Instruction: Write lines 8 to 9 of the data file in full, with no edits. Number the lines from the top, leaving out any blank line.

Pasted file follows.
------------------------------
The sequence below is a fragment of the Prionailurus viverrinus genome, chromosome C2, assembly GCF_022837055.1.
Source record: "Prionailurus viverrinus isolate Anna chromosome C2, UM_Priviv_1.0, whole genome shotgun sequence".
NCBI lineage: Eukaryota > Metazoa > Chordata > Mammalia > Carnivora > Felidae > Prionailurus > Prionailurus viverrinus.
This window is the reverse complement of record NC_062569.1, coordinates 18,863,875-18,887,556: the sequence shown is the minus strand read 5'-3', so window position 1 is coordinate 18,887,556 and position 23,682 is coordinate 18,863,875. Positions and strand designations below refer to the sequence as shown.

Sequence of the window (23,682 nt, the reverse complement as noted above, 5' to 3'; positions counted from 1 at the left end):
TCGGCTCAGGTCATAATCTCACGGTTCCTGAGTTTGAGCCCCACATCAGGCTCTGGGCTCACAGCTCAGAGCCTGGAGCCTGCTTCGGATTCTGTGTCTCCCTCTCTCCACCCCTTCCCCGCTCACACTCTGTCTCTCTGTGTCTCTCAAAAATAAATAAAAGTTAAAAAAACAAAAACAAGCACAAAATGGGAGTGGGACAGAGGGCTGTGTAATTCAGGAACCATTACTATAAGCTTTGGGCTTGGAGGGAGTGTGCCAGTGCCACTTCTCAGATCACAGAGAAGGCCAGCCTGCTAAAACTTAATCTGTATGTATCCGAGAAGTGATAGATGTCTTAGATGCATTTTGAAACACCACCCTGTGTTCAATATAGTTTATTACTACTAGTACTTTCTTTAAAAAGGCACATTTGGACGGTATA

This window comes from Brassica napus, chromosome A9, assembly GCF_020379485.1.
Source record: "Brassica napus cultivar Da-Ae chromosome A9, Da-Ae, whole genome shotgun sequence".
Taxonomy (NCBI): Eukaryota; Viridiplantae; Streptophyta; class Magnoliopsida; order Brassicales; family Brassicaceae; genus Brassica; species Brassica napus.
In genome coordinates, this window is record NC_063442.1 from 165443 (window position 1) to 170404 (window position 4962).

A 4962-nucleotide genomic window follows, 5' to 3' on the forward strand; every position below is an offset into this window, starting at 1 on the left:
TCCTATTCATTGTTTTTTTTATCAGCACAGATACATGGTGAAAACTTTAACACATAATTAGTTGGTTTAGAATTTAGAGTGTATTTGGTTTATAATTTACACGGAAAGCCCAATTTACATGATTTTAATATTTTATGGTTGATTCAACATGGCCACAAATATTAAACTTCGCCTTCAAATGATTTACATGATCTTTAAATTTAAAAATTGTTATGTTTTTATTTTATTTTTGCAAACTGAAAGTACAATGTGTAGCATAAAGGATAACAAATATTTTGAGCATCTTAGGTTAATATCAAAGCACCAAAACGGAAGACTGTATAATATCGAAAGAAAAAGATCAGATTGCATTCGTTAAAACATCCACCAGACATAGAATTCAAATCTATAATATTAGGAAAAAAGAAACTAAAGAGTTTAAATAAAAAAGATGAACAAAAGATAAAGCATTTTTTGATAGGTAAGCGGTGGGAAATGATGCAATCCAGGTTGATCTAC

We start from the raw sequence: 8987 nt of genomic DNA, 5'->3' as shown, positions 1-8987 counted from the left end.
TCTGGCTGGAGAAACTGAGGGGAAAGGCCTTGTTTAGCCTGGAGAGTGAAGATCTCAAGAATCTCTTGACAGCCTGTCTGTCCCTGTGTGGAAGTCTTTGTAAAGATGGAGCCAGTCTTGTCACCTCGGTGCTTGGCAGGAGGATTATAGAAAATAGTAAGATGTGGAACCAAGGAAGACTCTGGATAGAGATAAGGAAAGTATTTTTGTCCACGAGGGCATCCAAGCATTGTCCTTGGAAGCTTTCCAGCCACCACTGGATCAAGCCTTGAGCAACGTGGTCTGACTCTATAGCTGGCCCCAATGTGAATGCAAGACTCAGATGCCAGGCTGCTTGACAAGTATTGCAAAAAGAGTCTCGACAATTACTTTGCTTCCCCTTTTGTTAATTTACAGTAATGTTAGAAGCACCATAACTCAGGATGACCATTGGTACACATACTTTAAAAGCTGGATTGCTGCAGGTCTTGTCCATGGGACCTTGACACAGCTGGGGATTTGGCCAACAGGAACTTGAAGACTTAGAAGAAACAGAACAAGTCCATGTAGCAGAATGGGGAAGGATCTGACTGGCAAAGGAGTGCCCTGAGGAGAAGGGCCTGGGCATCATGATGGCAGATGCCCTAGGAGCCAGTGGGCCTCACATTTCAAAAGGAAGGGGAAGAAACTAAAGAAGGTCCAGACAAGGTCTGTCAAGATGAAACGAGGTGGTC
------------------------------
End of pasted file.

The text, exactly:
Source record: "Brassica napus cultivar Da-Ae chromosome A9, Da-Ae, whole genome shotgun sequence".
Taxonomy (NCBI): Eukaryota; Viridiplantae; Streptophyta; class Magnoliopsida; order Brassicales; family Brassicaceae; genus Brassica; species Brassica napus.